Middle East

Gulf Arab leaders to meet in Riyadh: Bahrain state media

(From L to R) Gulf Cooperation Council Secretary General Abdullateef al-Zayyani, Bahraini Defence Minister Sheikh Mohammed bin Abdullah Al-Khalifa, Saudi Defence Ministry's undersecretary Mohammad Bin Abdullah al-Ayesh, Kuwaiti Defence Minister Sheikh Khaled al-Jarrah al-Sabah, Omani Defence Minister Bader al-Busaedee, Qatari Defence Minister Major General Hamad Bin Ali Al Attiyah and UAE Defence Ministrey's undersecretary Mohammad al-Fallasi, pose for a family picture at the Bayan Palace in Ku

RIYADH: Leaders of the Gulf Cooperation Council (GCC) will hold a summit in Saudi Arabia late on Sunday, Bahrain's state media reported, at a time when the six-member group of Arab monarchies is trying to end a damaging internal rift.

Saudi Arabia, the United Arab Emirates (UAE) and Bahrain withdrew their ambassadors from fellow GCC member Qatar in March, accusing it of undermining their domestic security through its support for the Muslim Brotherhood.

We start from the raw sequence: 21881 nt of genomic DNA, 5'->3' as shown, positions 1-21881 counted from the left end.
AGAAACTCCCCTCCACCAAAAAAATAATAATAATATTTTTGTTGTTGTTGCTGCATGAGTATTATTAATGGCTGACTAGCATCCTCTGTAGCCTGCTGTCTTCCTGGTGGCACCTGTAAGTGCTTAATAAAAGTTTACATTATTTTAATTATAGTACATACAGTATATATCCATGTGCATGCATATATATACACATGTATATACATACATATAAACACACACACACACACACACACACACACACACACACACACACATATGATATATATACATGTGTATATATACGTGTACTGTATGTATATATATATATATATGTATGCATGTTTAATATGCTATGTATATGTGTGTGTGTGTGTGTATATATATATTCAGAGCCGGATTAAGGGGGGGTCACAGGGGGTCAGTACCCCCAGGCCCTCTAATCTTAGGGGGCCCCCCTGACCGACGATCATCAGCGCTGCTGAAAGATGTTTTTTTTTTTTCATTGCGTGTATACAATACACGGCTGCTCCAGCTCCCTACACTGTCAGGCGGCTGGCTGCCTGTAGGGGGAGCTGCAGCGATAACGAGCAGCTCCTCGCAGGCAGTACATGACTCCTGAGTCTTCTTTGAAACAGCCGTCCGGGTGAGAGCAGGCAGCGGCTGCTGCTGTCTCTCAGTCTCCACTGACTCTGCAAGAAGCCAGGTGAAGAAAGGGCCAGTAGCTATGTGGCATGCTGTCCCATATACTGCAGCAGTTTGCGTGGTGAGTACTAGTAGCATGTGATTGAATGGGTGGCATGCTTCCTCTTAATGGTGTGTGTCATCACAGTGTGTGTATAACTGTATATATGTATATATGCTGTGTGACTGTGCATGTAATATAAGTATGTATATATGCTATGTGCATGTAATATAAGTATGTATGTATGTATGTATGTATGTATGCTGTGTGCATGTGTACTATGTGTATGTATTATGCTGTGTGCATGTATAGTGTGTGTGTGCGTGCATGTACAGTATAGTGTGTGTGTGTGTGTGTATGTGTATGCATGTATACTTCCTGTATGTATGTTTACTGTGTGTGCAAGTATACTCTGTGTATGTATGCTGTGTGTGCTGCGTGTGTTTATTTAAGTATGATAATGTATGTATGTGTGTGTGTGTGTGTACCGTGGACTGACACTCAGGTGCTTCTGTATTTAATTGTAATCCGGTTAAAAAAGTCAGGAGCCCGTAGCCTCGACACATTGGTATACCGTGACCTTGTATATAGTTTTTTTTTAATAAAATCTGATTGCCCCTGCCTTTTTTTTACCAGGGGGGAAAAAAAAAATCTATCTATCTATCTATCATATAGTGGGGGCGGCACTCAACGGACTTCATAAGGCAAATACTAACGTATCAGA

Saudi Arabia, the UAE and Qatar each use their oil and gas revenues to influence events in other Middle Eastern countries and any resolution of their differences could sway the political environment in Libya, Egypt, Syria, Iraq and Yemen.

The annual summit of the GCC was scheduled to be held next month in Qatar, which holds the revolving presidency of the group that also includes Kuwait and Oman.

Qatar's Emir on Tuesday publicly invited his fellow GCC rulers to Doha for the summit, but diplomats have said some of them wanted to move it elsewhere in protest at what they see as his support for Islamists.

"There will be a meeting this evening. I hope they will reach a compromise on this dispute, that will enable the annual meeting to go forward," a Gulf Arab official told Reuters.

The UAE and Saudi Arabia have both listed the Muslim Brotherhood as a terrorist organisation and regard political Islam as posing a challenge to their own systems of dynastic power. Kuwait has attempted to mediate between its fellow GCC members.

Qatar has given sanctuary to some Muslim Brotherhood members and extended citizenship to Sheikh Yusuf Qaradawi, a cleric with extensive ties to the group. Riyadh and Abu Dhabi also see the Doha-based Al Jazeera news channel as being a Muslim Brotherhood mouthpiece, which Qatar denies.





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